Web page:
The reason for this misconception is that a major missing element in Hobbes political philosophy of a civil society is the fact that at his time there was no ‘3rd party’  (judiciary, police) to enforce the social contract, so in his time the Absolute Monarch could still do what he wanted unbridled by any consequences in relation to the social contract – and this is something that most certainly happened in the Europe at that time. While that is true in a situation of war, again many earlier human societies were able to handle such ‘3rd party issues’ within their own organisations.

While Hobbes is of course famous for his Social Contract, he is currently increasingly being more and more quoted for his pessimistic view on humanity. He is used in phrases such as a ‘Hobbesian Future’. Referring to the fight for power, selfishness and unbridled levels of competition. Another phrase that has come into vogue again is the ‘Hobbesian Trap’. This refers to taking pre-emptive strikes out of bilateral fear of an imminent attack. This then becomes a vicious circle. However, at the same time he very much supports moderation, but most of all it is important to judge Hobbes based on the period of history he lives it. If one take more of an open mind and adjust this to our current world where we do have a much stronger civil society a lot can be learned from Hobbes in a more positive sense.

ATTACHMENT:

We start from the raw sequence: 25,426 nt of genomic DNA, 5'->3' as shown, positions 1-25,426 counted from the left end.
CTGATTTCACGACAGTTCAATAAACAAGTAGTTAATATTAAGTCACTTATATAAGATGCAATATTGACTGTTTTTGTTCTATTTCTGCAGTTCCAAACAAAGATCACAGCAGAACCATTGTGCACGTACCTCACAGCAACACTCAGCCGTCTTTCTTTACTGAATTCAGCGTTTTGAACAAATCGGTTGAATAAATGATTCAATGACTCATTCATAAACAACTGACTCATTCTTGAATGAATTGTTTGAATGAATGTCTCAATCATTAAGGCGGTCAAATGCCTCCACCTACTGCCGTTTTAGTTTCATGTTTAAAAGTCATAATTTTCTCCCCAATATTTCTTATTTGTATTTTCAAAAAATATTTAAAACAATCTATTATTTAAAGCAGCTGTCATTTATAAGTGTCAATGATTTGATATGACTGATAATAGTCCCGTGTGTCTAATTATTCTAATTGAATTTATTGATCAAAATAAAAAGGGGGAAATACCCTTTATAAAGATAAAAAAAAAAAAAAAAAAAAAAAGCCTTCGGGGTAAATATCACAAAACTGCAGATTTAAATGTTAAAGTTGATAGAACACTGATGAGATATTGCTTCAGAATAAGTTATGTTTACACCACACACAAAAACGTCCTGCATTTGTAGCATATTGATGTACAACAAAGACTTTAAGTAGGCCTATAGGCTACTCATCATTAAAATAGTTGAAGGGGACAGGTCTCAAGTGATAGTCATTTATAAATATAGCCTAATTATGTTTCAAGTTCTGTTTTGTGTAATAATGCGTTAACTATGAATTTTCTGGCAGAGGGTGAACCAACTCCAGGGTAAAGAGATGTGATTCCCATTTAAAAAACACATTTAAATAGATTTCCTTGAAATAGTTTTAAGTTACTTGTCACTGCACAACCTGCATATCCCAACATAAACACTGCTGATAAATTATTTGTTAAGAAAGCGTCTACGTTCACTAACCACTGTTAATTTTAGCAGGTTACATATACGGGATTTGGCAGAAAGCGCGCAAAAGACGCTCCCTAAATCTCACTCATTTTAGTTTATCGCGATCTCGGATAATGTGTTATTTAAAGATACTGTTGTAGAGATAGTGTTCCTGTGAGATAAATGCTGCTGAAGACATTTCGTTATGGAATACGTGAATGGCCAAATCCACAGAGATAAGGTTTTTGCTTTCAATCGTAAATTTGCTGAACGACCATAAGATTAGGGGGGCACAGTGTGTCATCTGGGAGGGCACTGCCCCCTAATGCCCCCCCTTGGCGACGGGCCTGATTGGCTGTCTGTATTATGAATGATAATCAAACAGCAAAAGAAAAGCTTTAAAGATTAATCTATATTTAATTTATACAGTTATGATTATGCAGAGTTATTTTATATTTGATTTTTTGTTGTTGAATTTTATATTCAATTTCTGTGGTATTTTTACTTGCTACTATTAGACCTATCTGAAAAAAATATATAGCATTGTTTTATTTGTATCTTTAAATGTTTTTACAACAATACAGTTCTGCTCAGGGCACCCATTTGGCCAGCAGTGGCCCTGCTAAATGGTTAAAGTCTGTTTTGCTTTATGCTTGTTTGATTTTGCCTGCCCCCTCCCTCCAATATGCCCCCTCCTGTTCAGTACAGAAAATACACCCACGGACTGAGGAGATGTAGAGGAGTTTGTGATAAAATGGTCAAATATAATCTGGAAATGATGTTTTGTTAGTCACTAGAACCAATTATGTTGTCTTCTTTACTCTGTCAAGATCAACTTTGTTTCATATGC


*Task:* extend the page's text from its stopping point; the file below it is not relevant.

The Social Contract has been much further developed since Hobbes as will be discussed below under Locke and Rousseau. It is also interesting to mention that Immanuel Kant believed more in individual autonomy. He believed that humanity was ‘willing the good’. Important here is his concept of ‘categorical imperative’ (fundamental moral principles). As a moralists he believed in the human intellect based on objectivity, not on emotions.  He was a liberal, Hobbes was more conservative. Personally I like the combination of the philosophy of these two thought giants. Hobbes social contract could implement Kant’s ideas through realism.

It is also interesting to discuss the ‘social contract’ in today environment. With the recent Covid-19 pandemic we can see the reality of this contract. In order for the society to stay safe, the individual is facing restrictions of their individual freedom. There are lots of people protesting against their loss of freedom and especially in the USA that has taken on rather extreme behaviour such as deliberately flaunting the crisis. Very few people would have heard of the ‘social contract’ on which basically our democracy is based and suddenly they are being confronted by it.

In the context of the social contract and in relation to pandemics we all also have responsibilities towards a well-functioning healthcare system and to the well-being of our people working in healthcare. We can clearly see what happens if we put the individual rights of ‘freedom’ above those of social well-being of the other. As the philosopher John Stuart Mill has mentioned we can only use our freedom if we do not harm others. As we have seen – as well as Hobbes did 400 years ago – we cannot leave this to us individuals as there are too many people that for whatever reason do not want to adhere to a social contract. Unfortunately, that means that governments will have to step in with measures that are restrictive for all.